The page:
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Gen. David Wooster:

A Largely Forgotten Hero Of The Revolution

By Paul Locher,

Staff Writer,

The Wooster Daily Record


General David Wooster So, who in the heck was David Wooster, and why was he so important that the seat of Wayne County government wound up being named for him?

Plenty of people who live in Wayne County and the city of Wooster have asked that question many times over the years, and there really is a good reason.

Face it, in the American Revolution there were plenty of great leaders who simply wound up being overshadowed by the larger-than-life figures of George Washington, the Marquis de Lafayette, Ethan Allen and other titans of the period.

David Wooster, perhaps in somewhat of a cruel quirk of history, turned out to be one of these lesser known heroes.

Wooster was born in Stratford, Conn., on March 2,1711. While few details of his boyhood appear to have survived, Ben Douglas in his 1875 history of Wayne County characterizes Wooster as "a man of prepossessing appearance, of rare intellectual culture, and accomplished education."

The latter would appear to be true, since Wooster was graduated from the exacting course work at Yale College in 1738.

The following year, when the colony of Connecticut formed what was called the "guard-a-costa" protect against assault by Spanish cruisers then plying the American coastline Wooster was designated second in command and shortly thereafter appointed captain.

At the close of this service, Wooster married a daughter of President Clapp of Yale College.

In 1745, when Col. Aaron Burr raised a regiment in Connecticut to go against Louisburg a seaport village on the eastern coast of the Island of Cape Breton, an insular colony of British North America. Wooster was appointed to command the company and eventually reduced its fortifications and forced its surrender. After the capitulation, Wooster was ordered to take charge of the cartel which. was sent to France to negotiate the exchange of prisoners from the conflict.

At that time Wooster was not permitted to land on French soil, but conducted his negotiations aboard ship in neutral territory.

After that Wooster traveled to Great Britain, where he was received by aristocrats and royalty, becoming a favorite of King George, who presented the American with a captain's baton in the regiment of Sir William Pepperell, with half pay for life.

After returning from his travels abroad, Wooster retired to private life and for a while lived in New

Haven. In 1750, however, Wooster came out of retirement to become a colonel in a regiment. He eventually advanced to brigadier general, a rank he held until 1763 when he entered a second retirement.

While in New Haven, Wooster proved an enterprising and public spirited businessman. At one point he was appointed Collector of Customs for the Port of New Haven.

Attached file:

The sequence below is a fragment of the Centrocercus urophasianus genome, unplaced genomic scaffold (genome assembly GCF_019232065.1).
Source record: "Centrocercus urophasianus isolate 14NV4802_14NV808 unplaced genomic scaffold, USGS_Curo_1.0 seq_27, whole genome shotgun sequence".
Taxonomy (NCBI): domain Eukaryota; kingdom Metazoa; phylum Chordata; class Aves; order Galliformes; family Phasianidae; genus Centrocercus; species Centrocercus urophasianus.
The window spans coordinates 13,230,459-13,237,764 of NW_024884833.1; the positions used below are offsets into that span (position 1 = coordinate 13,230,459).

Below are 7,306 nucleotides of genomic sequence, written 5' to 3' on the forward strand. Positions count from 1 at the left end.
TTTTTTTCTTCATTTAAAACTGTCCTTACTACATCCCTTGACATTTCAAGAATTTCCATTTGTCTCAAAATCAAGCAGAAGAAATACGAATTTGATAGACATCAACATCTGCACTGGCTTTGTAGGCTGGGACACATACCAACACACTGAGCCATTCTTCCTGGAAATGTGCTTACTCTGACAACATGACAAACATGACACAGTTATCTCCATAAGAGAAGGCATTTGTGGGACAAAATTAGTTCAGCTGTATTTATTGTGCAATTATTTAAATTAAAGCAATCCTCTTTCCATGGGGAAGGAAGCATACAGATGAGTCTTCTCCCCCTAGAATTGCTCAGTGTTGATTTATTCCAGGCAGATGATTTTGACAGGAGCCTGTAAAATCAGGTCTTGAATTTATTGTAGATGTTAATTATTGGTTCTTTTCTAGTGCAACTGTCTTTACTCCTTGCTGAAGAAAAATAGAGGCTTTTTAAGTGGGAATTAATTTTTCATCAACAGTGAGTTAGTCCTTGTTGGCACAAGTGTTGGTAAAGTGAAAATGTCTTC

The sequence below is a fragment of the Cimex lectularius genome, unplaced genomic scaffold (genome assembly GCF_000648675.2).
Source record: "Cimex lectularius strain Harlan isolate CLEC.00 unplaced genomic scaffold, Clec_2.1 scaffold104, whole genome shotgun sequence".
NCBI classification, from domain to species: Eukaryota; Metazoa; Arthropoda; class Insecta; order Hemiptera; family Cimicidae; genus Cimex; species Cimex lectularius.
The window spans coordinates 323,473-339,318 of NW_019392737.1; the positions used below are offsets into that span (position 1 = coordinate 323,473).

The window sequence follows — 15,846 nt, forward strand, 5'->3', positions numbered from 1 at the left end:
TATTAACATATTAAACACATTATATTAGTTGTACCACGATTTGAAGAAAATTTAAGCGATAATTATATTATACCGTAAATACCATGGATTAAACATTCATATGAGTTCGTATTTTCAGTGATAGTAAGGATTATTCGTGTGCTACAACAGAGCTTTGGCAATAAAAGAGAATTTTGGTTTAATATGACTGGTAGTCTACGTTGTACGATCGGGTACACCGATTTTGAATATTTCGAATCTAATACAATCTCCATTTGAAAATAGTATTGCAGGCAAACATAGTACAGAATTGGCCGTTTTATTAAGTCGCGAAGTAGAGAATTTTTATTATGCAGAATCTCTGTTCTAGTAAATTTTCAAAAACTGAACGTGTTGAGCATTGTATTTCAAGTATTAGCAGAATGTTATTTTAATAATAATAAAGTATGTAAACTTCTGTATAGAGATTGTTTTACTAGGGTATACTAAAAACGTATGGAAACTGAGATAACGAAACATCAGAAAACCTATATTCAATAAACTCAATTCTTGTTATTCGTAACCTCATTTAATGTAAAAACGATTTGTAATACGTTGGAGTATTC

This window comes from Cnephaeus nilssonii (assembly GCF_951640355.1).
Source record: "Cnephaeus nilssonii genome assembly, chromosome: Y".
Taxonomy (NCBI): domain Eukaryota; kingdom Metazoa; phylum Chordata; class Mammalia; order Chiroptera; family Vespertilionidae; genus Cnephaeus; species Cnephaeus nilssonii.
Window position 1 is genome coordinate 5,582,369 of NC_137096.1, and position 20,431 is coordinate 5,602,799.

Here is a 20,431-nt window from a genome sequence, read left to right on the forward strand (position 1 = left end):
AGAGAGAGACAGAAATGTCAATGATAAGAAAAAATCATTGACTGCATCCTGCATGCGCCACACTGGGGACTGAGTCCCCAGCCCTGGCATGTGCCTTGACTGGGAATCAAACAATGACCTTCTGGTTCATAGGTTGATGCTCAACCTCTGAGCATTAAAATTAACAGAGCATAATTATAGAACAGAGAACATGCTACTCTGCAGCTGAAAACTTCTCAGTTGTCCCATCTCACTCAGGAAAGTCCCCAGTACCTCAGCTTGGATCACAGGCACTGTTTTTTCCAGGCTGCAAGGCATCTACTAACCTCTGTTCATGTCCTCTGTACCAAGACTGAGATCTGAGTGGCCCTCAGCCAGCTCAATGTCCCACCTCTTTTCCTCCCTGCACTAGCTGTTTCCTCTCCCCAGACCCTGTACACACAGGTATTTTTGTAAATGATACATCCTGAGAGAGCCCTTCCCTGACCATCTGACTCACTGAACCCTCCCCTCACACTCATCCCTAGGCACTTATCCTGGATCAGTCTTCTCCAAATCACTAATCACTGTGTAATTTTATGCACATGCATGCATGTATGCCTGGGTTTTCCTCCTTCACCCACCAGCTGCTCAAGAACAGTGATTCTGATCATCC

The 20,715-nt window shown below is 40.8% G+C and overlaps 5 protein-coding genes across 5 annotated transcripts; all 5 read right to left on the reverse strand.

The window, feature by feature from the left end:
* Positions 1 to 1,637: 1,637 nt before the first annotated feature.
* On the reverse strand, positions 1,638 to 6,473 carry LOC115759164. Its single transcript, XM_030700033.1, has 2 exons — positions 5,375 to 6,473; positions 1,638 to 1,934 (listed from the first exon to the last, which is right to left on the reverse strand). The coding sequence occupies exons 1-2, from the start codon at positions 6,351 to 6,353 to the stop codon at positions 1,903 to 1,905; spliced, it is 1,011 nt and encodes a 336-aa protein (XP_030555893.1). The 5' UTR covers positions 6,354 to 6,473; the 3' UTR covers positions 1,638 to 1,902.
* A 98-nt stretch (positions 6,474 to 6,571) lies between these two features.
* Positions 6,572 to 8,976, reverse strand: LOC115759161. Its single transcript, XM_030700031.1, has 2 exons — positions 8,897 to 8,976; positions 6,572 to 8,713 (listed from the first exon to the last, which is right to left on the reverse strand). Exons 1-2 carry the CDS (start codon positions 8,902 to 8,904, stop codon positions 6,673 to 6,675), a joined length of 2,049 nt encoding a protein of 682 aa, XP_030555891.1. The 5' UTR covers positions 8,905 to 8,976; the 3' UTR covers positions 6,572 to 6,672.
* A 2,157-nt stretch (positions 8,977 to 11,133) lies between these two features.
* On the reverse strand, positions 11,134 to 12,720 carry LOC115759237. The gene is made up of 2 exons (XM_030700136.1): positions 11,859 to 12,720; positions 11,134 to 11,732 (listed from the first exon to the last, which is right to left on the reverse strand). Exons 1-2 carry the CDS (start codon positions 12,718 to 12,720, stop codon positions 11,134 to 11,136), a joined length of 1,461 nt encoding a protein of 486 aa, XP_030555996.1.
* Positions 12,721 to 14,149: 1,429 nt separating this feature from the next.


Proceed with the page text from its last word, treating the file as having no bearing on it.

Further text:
But when the clouds of the American Revolution gathered on the horizon, Wooster re-entered the army with the rank of general.

While Ethan Allen and Benedict Arnold are credited with the actual capture of Fort Ticonderoga on Lake Champlain in New York on May 10, 1775, it was Wooster who masterminded the strategy for the operation, which ended in capture without loss of a single life.

After that, Wooster was sent to Canada where he served with Gen. Montgomery in commanding American forces. When Montgomery was killed, Wooster became supreme commander of all U.S. troops. in Canada.

In 1775, when the Continental Congress formally voted to create an army, Wooster was appointed third in rank among the brigadier generals.

In 1776, he was appointed a major general in the militia of Connecticut, having supervisory control of all military stores which were housed near the town of Danbury.

These provisions, however, were a prime target for the British army, and a force of 2,000 men under Gen. Tryon attacked Danbury in a successful effort to capture the supplies.

On April 27, 1776, Wooster attempted to head off Tryon's advance at the nearby town of Ridgefield and attacked him with 700 raw recruits, but was forced to retreat.

During the battle Wooster suffered a fatal wound.

He was sent home to New Haven, where he languished for a year before succumbing to infection on May 2, 1777. ( Note: The actual date for the Battle of Ridgefield was April 27, 1777. General Wooster was mortally wounded while attacking Tryon's forces. He was taken to Danbury, where he died five days later on May 2, 1777.)

His final words were, "I am dying, but with a strong hope and persuasion that my country will gain her independence."

Wooster's body was transported to Danbury for interment.

On June 17,1777, Congress voted that a suitable monument should be erected in his memory, but measures were never inaugurated to execute the resolution. His grave was not identified until 1854, when, by an act of the Connecticut legislature, the cornerstone of a monument was laid.

Today a 30-foot high monument marks his final resting place. Wooster's monument can be found in the Wooster Cemetery on Wooster Street. It is the oldest cemetery in Danbury, dating back to 1684.

Wooster's monument, surrounded by a stone and iron railing, is heavily carved with a variety of military and Masonic symbols, as well as classical Greek motifs. Among extensive information carved into the monument is this missive:

"Of his country Wooster said, `My life has ever been devoted to her service from my youth up, though never before in a cause like this, a cause for which I would most cheerfully risk and lay down my life.' "


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